During noise estimation, the signal detection function of the receiver may be disabled. This is done to simplify the race condition of receiving signal detection and then switching frequency. However, the potential to miss a transmitted signal does exist. To improve performance, the signal detection function may remain enabled during noise estimation.
When the noise level is greater than or equal to the threshold, the receiver selects the dwell channel at 27 based on historical noise measures. For instance, the receiver selects the channel having the smallest noise measurement in the manner described above. In other words, the receiver may select the dwell channel from the list of permissible channels or a subset thereof. Following selection of the dwell channel, the receiver tunes to the selected channel at 28 and waits for a synch signal from the transmitter. This variation adds some dynamic characteristics to the first jam avoidance method, but still relies upon historical noise data which may not reflect the current conditions.
FIG. 3 illustrates another exemplary method for selecting the dwell channel of a receiver during its search state. In this approach, the selection of the dwell channel is based on a noise estimate for each channel in a group of permissible channels. Again, the group of permissible channels may correlate to the frequencies provided by the current library profile or a subset thereof. Upon entering the search state, the receiver begins by tuning to one of the channels in the group of permissible channels. The receiver then estimates the noise level on this channel in the same manner as described above. Upon completing the noise measure, the receiver tunes to another channel in the group and estimates the noise level on this channel. This process is repeated for each of the channels in the group of permissible channels.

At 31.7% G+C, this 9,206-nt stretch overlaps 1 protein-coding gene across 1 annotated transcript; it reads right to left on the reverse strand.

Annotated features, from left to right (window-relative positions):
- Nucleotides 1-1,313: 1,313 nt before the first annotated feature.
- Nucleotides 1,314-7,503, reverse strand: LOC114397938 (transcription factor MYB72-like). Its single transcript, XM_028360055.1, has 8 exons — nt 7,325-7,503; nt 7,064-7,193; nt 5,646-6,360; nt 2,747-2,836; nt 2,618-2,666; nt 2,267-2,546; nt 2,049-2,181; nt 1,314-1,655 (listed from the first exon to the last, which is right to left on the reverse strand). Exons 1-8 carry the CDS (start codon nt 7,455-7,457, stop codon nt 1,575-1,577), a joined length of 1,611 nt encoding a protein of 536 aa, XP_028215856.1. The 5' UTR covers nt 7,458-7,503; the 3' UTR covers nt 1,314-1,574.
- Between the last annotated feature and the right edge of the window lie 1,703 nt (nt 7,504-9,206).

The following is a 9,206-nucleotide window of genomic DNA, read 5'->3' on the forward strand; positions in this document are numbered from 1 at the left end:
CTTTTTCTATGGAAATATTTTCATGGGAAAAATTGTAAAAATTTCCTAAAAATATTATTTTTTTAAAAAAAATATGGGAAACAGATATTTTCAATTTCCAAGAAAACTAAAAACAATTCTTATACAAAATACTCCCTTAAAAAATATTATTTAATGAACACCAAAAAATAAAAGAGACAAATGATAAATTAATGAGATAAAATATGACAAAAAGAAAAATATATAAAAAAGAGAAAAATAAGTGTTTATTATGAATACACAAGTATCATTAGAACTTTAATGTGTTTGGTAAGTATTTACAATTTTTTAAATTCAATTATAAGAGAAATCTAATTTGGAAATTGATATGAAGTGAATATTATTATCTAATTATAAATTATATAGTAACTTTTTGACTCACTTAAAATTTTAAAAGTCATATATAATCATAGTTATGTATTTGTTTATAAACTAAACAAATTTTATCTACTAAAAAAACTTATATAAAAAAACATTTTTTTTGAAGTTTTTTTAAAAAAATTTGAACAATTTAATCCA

The noise estimations for each channel are compared and the frequency having the lowest noise level is chosen as the dwell channel. It may be advantageous to bias the selection by adjusting the noise estimate for a specific channel. The bias can be implemented by subtracting off a power of 2 divisor from the estimated noise value (i.e., NoiseF0=(NoiseF0>>2)). Other schemes for biasing the noise estimates are also contemplated by this disclosure. Lastly, the receiver tunes to the selected dwell channel and listens for a synch signal.
Variations to this method can be implemented to minimize the deaf period. Rather than using current noise estimates, variations may employ historical noise data in some instances. For example, when the list of permissible frequencies changes over time, a noise estimate for given frequency may be carried forward for use in an immediately subsequent determination regarding the same frequency. In contrast, if the given frequency does not occur in a subsequent occurring list, then the determination will revert to a current noise estimate on the channel. Similar variations will be readily apparent to one skilled in the art. Other improvements could include increases to the number of permissible frequencies upon which to test for noise. The more frequencies to choose from in a jammed environment, the higher the probability of detection. However, in a good signal environment, an increase in the number of frequencies will decrease the probability of detection. This may force the issue of searching for signal presence while measuring the noise level.
The above description is merely exemplary in nature and is not intended to limit the present disclosure, application, or uses.